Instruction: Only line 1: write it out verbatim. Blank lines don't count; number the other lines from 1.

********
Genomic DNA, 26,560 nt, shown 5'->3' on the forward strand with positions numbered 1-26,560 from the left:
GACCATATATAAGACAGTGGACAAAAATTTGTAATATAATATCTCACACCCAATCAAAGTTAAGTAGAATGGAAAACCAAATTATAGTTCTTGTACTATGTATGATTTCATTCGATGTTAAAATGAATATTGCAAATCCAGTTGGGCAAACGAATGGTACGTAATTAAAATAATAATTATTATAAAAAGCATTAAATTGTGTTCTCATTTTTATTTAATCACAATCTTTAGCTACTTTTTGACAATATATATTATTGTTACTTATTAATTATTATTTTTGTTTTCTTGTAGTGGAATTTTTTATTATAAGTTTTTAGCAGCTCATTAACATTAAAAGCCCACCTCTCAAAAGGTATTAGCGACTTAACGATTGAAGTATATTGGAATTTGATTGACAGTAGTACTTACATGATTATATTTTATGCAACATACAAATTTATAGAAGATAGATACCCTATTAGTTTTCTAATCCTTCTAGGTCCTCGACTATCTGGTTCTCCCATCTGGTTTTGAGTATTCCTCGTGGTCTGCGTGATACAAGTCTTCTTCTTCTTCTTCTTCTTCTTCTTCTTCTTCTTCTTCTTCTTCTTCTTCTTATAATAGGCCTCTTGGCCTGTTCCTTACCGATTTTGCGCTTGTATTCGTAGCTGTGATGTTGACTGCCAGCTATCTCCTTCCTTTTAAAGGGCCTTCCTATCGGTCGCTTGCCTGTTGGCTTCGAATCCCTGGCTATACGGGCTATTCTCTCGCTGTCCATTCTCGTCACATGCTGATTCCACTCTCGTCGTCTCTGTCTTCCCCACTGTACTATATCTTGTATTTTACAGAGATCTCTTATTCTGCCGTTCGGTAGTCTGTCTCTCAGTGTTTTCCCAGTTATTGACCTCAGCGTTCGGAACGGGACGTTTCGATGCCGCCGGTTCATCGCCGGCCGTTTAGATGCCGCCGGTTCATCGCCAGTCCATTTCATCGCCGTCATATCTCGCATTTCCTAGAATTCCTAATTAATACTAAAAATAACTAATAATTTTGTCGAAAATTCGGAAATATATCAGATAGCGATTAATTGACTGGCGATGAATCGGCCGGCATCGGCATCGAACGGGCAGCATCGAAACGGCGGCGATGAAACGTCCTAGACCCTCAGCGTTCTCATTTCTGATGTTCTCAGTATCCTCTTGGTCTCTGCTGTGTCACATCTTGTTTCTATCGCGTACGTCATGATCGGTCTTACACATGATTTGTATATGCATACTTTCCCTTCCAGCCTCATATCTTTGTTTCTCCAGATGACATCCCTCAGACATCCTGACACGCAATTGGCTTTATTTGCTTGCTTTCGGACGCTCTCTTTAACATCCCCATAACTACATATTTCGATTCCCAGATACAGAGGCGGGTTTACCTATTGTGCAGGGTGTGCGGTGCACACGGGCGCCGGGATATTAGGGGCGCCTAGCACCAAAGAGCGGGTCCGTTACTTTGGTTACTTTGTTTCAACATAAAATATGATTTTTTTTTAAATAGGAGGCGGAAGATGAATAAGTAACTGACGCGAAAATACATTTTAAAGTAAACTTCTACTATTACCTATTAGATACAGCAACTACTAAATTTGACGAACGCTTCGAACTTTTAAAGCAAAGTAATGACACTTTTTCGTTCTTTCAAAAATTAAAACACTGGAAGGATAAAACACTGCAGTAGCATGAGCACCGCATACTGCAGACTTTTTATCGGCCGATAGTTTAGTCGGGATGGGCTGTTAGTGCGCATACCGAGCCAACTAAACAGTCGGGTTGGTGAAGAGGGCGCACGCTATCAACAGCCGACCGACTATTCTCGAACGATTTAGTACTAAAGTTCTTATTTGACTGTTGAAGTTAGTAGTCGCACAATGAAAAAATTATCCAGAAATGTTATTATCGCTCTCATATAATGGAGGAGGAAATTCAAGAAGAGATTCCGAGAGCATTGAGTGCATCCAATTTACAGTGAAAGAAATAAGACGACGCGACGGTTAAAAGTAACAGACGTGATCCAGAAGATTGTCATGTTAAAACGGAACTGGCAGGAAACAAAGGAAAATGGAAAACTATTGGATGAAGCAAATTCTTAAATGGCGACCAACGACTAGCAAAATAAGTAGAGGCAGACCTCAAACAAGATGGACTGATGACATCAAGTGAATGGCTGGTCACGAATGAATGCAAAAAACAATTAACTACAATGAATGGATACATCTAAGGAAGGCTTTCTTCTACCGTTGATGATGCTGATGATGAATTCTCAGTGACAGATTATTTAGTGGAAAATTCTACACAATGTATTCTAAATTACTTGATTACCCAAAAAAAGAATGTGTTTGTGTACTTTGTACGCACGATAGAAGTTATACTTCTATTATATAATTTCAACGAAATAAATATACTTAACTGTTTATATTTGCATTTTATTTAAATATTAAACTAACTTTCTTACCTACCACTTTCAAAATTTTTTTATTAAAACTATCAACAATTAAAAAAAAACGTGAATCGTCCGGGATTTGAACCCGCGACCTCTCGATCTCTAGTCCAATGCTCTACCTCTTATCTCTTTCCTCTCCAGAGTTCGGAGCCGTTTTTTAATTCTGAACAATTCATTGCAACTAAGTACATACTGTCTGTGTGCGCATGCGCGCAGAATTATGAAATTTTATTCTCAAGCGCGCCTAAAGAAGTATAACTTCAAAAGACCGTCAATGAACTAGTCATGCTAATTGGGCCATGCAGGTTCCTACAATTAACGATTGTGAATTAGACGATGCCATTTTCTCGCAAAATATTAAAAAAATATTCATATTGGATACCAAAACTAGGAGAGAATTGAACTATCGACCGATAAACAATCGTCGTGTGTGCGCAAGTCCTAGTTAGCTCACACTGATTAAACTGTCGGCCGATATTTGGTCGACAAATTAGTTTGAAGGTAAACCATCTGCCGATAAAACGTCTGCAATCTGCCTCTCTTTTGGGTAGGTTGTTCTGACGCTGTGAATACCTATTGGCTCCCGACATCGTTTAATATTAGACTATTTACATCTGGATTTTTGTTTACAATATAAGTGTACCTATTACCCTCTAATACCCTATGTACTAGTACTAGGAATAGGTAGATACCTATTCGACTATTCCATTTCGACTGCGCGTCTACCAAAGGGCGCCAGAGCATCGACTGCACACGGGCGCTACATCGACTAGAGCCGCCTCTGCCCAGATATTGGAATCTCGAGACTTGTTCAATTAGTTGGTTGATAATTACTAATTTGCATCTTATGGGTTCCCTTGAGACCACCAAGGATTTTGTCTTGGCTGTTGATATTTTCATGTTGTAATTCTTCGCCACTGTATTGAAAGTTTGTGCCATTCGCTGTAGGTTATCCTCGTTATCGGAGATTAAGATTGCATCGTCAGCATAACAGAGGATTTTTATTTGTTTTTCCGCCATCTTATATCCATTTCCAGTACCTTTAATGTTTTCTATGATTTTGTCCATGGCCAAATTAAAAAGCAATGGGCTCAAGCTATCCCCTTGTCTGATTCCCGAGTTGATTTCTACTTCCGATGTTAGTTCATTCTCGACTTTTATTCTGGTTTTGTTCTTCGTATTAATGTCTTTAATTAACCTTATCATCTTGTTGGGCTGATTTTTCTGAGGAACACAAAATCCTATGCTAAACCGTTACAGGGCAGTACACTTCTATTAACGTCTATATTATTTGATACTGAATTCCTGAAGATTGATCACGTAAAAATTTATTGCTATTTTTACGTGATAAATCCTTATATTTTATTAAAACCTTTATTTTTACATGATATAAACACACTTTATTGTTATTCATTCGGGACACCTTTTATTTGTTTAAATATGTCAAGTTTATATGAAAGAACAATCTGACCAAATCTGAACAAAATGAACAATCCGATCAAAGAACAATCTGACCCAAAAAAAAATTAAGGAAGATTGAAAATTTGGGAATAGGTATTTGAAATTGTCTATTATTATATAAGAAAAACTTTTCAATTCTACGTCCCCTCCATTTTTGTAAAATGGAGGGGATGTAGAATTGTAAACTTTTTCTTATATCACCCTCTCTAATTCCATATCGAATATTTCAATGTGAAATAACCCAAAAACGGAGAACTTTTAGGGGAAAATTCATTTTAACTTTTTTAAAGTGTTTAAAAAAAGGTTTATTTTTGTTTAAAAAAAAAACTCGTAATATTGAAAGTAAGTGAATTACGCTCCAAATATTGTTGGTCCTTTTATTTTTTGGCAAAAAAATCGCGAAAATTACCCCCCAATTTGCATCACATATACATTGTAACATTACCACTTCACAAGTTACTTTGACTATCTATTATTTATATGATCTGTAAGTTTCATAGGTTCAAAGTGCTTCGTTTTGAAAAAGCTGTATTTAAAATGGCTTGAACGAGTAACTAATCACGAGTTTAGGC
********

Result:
Genomic DNA, 26,560 nt, shown 5'->3' on the forward strand with positions numbered 1-26,560 from the left: